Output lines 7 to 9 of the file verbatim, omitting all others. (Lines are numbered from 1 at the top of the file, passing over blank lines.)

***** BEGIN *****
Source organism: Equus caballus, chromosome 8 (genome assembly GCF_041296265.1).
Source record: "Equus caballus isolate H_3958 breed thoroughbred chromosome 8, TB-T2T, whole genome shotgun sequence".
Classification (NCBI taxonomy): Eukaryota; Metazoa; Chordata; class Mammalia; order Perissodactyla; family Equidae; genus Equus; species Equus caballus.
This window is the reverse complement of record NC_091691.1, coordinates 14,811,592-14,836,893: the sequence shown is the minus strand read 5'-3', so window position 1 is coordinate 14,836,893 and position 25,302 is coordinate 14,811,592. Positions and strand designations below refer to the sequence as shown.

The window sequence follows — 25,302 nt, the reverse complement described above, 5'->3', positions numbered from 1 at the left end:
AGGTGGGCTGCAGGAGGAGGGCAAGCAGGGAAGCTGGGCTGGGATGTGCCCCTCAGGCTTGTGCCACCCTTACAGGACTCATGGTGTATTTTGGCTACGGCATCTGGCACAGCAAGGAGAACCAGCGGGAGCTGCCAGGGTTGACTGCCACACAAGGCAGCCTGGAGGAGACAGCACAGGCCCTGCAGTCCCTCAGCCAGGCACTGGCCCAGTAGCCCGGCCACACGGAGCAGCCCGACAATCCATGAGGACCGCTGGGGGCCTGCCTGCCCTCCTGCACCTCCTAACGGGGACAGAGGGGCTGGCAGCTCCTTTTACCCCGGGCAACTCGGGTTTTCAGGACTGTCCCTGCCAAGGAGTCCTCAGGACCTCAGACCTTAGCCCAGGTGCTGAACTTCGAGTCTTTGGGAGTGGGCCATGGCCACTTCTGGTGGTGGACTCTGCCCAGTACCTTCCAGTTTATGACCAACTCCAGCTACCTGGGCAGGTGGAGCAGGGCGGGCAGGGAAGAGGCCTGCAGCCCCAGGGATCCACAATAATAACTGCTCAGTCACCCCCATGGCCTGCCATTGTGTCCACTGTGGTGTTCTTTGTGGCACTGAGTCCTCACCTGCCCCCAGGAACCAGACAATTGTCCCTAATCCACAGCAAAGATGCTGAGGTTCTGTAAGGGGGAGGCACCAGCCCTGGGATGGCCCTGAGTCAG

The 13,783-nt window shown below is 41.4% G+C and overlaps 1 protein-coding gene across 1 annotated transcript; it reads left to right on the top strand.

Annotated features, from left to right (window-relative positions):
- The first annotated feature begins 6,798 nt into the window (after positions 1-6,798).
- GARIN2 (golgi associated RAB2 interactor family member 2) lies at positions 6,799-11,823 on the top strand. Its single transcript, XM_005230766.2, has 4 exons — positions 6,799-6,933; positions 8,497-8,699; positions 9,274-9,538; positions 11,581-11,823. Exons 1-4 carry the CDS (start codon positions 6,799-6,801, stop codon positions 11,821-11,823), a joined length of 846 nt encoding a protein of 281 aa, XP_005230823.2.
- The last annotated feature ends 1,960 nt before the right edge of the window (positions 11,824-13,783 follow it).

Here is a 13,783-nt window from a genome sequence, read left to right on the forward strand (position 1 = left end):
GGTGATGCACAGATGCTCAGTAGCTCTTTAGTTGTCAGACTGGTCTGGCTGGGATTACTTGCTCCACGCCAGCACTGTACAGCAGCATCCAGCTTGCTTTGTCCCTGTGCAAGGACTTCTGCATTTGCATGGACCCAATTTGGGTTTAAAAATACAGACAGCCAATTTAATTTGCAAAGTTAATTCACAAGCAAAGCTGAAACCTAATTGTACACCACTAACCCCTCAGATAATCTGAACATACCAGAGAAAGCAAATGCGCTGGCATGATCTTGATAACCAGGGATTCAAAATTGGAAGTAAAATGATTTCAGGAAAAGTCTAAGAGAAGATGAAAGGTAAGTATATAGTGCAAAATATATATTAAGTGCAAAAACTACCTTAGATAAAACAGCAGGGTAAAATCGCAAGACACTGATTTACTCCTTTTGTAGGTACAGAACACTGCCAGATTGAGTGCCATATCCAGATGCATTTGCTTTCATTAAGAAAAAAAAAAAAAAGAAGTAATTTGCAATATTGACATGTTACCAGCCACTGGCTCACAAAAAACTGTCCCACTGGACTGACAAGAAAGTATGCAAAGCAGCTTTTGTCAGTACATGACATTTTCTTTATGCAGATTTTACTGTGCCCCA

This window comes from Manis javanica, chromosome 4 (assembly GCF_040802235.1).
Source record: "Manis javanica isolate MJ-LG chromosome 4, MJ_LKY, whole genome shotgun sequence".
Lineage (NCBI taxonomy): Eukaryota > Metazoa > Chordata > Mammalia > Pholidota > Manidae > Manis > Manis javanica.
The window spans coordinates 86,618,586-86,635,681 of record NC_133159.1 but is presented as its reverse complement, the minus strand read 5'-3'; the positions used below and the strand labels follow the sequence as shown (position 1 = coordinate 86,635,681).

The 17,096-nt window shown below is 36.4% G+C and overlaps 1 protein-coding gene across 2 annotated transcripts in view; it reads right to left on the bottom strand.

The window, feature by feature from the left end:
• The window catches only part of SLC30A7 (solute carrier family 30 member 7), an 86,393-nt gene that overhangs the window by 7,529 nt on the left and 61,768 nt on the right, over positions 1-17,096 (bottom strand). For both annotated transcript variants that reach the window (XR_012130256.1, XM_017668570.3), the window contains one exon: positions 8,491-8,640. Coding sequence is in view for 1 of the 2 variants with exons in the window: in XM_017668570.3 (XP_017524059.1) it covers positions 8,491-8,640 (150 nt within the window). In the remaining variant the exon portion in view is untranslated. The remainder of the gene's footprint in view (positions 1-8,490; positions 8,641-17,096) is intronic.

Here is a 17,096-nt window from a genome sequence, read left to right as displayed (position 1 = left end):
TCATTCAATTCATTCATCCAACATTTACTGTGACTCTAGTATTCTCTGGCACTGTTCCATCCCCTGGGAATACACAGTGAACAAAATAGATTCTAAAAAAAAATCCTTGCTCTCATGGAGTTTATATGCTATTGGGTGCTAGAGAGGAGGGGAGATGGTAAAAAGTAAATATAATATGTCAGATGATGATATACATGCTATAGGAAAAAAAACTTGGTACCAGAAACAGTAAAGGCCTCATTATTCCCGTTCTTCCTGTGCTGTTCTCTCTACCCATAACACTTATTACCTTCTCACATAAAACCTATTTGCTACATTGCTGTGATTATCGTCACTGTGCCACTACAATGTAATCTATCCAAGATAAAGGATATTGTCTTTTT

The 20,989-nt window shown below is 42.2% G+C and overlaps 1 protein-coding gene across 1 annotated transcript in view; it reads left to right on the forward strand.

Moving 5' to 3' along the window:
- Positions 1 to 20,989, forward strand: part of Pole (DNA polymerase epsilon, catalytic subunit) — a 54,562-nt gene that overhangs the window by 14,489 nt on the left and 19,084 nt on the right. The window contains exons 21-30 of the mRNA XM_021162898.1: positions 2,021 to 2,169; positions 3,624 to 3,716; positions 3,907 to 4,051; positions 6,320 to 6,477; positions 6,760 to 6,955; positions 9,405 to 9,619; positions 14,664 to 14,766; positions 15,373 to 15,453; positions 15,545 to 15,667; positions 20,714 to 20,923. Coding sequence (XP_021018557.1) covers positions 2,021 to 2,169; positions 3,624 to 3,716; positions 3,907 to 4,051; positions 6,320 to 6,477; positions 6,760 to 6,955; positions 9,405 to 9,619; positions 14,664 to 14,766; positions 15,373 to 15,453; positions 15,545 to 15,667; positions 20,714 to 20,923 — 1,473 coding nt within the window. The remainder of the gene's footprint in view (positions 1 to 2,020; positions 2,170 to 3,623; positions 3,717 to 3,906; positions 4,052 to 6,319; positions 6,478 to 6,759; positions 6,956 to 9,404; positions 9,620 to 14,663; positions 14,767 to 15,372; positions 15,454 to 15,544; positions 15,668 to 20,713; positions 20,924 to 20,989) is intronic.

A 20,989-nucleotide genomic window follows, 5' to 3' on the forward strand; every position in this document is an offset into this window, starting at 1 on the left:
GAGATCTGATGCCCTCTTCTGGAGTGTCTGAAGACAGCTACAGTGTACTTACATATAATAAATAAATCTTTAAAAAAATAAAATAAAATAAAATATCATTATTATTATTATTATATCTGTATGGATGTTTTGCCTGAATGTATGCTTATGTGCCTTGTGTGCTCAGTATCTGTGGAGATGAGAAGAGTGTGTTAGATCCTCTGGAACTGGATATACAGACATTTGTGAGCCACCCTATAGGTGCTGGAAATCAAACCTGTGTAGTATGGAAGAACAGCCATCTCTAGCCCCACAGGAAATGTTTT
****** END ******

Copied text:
The 13,783-nt window shown below is 41.4% G+C and overlaps 1 protein-coding gene across 1 annotated transcript; it reads left to right on the top strand.

Annotated features, from left to right (window-relative positions):
- The first annotated feature begins 6,798 nt into the window (after positions 1-6,798).